Big John DODO, Kungulo (head) Enlarge 1 /4
  1. 65349.jpg 1/4
  2. 65349_e.jpg 2/4
  3. 65349_f.jpg 3/4
  4. 65349_g.jpg 4/4
Aboriginal & Torres Strait Islander Art
The Kimberley gallery See nearby items

On display on Level 1

Big John DODO

Karajarri people

Australia 1910 – 2003

Kungulo (head) [Kungulo (stone head)] 1987 Description: carved sandstone head
Place made: Bidyadanga Community (La Grange), Kimberley, Western Australia, Australia
Materials & Technique: sculptures, natural earth pigments on sandstone

Dimensions: 28.0 h x 13.0 w x 17.5 d cm
Acknowledgement: Purchased 1987
Accession No: NGA 87.1550

Like many of his countrymen and women, Dodo was an experienced stockman who worked on surrounding stations for decades. His artistic practice began in the 1960s when he created heads out of mud and wood, becoming recognised as a master carver and passing his knowledge onto other artists in the region. He was previously renowned for his finely executed engraving work on wooden objects and pearl shells. In about 1984, the art collector Lord Alistair McAlpine visited the mission, met the artist and commissioned a series of carved stone heads. Since McAlpine’s departure from the region similar carvings are rarely produced.

Text © National Gallery of Australia, Canberra

Big John Dodo was first introduced to sculpture in the early 1960s, when he carved two small anthropomorphic figures that represented Nyinyeri spirits for a new ceremony composed at La Grange Mission. Later he experimented further, moulding heads (kungulu) from mud and also carving them from wood and then stone.

Dodo initially used stone from Mount Phire near Anna Plains Station on Eighty Mile Beach. Mount Phire is an important site where, in the Pukarikara (Dreaming), a Pulany Rainbow Serpent had tried to destroy a man, his wife and their small son. The Serpent was offended because the adults had allowed, after much importuning, the little boy to eat eggs found within a female goanna. Children are forbidden to eat these eggs.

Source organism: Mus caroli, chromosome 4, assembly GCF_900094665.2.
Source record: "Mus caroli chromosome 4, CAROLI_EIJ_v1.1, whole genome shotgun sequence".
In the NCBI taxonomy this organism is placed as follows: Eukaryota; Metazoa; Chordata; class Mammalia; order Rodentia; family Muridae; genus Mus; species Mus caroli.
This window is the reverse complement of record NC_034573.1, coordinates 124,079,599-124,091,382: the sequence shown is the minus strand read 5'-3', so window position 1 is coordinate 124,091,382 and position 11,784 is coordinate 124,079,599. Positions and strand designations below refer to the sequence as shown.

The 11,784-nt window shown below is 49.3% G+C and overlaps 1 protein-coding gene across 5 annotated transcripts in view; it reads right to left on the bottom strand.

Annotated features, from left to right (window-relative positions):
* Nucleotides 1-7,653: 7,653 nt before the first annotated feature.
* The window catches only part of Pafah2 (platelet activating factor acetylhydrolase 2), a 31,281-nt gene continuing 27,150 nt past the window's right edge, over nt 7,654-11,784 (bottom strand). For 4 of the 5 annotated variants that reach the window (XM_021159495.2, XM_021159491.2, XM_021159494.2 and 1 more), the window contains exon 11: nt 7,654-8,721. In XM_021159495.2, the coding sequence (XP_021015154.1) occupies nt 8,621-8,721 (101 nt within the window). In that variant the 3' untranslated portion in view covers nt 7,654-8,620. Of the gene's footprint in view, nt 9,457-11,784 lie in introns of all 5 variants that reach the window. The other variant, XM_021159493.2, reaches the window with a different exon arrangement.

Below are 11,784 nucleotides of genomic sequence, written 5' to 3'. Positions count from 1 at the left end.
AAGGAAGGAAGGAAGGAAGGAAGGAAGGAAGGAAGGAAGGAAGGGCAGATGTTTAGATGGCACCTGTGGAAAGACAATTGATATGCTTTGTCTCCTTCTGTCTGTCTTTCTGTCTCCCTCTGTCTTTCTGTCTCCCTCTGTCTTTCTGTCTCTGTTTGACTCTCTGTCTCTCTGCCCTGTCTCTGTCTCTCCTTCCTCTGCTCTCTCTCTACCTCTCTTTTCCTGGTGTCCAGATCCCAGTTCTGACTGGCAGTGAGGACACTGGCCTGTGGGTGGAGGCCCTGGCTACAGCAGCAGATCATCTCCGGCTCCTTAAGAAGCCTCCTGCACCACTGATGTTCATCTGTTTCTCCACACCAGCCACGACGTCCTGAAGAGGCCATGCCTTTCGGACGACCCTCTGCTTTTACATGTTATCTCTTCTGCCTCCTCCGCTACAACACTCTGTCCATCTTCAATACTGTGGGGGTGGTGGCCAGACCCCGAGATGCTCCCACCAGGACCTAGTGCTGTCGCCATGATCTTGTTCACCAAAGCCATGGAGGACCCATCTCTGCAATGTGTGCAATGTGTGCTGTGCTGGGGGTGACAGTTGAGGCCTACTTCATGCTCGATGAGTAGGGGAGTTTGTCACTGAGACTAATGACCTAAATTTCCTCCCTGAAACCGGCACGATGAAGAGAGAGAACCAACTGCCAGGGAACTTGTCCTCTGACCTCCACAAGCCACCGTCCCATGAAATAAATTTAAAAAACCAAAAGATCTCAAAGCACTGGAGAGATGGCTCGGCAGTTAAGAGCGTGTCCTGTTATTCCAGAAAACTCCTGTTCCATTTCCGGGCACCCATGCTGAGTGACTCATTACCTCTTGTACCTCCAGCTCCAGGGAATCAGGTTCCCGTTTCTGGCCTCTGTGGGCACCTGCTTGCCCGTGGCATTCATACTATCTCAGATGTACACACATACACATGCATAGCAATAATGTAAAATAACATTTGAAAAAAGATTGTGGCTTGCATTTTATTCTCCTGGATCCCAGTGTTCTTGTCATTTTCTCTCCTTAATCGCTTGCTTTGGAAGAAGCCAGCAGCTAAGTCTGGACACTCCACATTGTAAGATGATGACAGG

After the child had eaten the eggs a great storm came up. The family hid in a cave on the mountain, but looking out they could see a Pulany at the entrance of the cave trying to lure the lad out. The father however was a jalnganguru or ‘clever man’ who used magic to seal the family within the cave. The Pulany was furious and tore into the mountain with its teeth. It could not get at the family and in the morning disappeared along with the storm. The family then emerged safely from the cave. Dodo’s sculpture, carved from the very stone crushed by Pulany, represents the jalnganguru whose powerful spells saved his family.

The success of Dodo’s sculptures led to a blossoming of stone sculpture among other artists in the Bidyadanga–Broome area during the 1980s.

Kim Akerman

Text © National Gallery of Australia, Canberra 2010
From: Franchesca Cubillo and Wally Caruana (eds) Aboriginal and Torres Strait Islander Art: collection highlights National Gallery of Australia, Canberra, 2010